If you’re considering becoming a Personal Trainer, you’ll no doubt already have a passion for fitness and be looking to make a career out of doing what you love.
In what is one of the fastest growing industries, Personal Training has fast become a popular career choice, meaning that those new to the industry have some stiff competition!
For those that start up their own Personal Training business without recognised qualifications and experience, success rates are always low. Todays’ clients check references, credentials, qualifications and track records before parting with their cash. So, in order to cut it in the fitness industry, a Personal Training qualification is the way forward.
So what will you learn throughout your study that will give you that sizeable advantage when it comes to bringing on your own Personal Training clients?
Notepads at the ready!
Exercise Prescription & Assessment
One of the primary areas that all Personal Trainers need to study is exercise prescription and assessment. This area deals with getting basic health information from your client and placing them into risk categories based on their health. This allows you to design an exercise program that is safe and effective.
Learning which exercises to use and how to structure a program requires a fundamental understanding of how the body works. Exercise physiology is the study of how the body works in relation to exercise. You will need to learn how your heart and lungs work in response to exercise and the types of muscular changes you would expect based on different weight-training programs. Once you understand some of these concepts, you will be on your way to becoming the type of Personal Trainer that can use scientific facts to train people, and not just what’s popular, celeb-inspired or trendy.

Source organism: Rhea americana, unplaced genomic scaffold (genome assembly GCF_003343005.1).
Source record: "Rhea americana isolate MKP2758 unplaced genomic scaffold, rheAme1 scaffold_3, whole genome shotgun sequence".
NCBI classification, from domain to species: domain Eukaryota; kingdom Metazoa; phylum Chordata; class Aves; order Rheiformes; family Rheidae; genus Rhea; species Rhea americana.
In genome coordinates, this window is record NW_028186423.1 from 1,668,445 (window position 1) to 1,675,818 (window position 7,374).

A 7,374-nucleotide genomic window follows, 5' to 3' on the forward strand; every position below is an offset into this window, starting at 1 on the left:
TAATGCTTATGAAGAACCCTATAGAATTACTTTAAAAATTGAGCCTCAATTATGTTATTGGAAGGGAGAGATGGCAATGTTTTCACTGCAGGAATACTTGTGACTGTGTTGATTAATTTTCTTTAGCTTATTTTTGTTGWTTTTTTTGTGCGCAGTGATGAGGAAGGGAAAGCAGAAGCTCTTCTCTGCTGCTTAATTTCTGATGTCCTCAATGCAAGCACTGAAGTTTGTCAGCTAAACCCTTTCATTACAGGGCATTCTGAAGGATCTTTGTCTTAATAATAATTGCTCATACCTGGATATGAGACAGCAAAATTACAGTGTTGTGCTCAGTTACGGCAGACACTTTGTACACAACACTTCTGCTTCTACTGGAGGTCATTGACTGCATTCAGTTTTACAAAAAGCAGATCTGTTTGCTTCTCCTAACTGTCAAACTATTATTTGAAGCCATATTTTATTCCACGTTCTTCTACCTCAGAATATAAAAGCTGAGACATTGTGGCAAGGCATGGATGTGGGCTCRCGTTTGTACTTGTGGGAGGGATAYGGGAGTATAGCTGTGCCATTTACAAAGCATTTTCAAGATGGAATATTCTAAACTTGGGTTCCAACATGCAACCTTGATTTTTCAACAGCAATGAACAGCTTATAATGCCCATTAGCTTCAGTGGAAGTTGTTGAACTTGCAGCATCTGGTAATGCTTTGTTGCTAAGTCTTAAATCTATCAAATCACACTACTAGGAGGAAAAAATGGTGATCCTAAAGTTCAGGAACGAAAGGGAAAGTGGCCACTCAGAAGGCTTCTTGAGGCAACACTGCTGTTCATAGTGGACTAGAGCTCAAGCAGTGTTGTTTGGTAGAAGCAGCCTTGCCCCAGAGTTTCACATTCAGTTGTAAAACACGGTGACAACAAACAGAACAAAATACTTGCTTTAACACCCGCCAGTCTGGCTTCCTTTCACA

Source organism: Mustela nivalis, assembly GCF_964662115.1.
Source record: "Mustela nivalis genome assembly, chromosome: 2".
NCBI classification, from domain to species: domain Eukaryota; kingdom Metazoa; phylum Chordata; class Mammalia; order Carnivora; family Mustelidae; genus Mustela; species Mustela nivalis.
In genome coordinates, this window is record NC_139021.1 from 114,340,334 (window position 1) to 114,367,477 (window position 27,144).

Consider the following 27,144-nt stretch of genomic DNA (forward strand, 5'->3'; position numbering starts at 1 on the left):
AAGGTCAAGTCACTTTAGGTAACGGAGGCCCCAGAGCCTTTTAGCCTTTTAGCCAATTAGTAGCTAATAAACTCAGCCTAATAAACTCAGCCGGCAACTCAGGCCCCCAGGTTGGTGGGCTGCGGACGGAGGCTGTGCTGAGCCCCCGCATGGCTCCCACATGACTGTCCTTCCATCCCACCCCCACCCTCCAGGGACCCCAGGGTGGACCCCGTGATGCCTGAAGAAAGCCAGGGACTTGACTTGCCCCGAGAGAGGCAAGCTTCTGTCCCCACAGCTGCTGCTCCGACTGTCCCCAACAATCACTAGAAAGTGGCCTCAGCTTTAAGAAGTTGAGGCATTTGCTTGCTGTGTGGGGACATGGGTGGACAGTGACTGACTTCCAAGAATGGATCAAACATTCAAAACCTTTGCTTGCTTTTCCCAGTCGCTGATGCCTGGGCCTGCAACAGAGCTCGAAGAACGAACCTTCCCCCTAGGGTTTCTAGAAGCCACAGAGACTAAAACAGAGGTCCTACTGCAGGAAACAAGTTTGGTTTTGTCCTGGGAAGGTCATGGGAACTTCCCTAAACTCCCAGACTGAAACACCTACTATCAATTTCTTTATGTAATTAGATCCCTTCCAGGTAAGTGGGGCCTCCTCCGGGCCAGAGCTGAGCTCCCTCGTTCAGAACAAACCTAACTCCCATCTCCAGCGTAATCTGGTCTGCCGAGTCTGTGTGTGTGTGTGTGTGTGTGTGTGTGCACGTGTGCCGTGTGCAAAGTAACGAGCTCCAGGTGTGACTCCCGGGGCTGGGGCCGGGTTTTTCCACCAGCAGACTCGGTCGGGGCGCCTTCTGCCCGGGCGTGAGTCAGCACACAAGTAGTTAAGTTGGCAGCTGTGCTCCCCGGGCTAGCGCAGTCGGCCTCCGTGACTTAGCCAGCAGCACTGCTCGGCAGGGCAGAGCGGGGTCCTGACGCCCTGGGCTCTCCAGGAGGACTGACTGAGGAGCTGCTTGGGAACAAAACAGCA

Exercise technique is another key concept for a Personal Trainer to have knowledge of. During this stage of your course, you will learn how to teach different exercises that target the various muscular groups. You will learn chest, shoulder, back, abdominal, leg, tricep and bicep exercises. Once you have learned how to perform certain lifts and movements, you will need to be able to effectively communicate to your client how to execute these properly and safely.
Nutrition and Weight
Although a Personal Trainer is not a registered dietitian, learning basic nutrition and weight-management techniques will enable you to offer your clients general principles of nutrition and weight management.
As a Personal Trainer, you’ll encounter a variety of clients with a variety of illnesses and conditions. During your study, you’ll cover basics such as training individuals who are obese, have diabetes or those who have heart conditions. Not all certifications require this extensive training but your versatility as a Personal Trainer will improve by knowing this information. It could also lead to working with specialist clients further down the line.
When studying Client Relations, you will look into goal-setting, motivation and professional practice. A Personal Trainers primary job is to help the client get the results they want, but a trainer can’t be with the client all hours of the day. By teaching your clients how to set goals and be motivated, you can help your clients keep on track when you’re not around.
If this all sounds up your street, speak to our team about getting started on your Personal Training Qualification to begin your career as a Fitness Professional!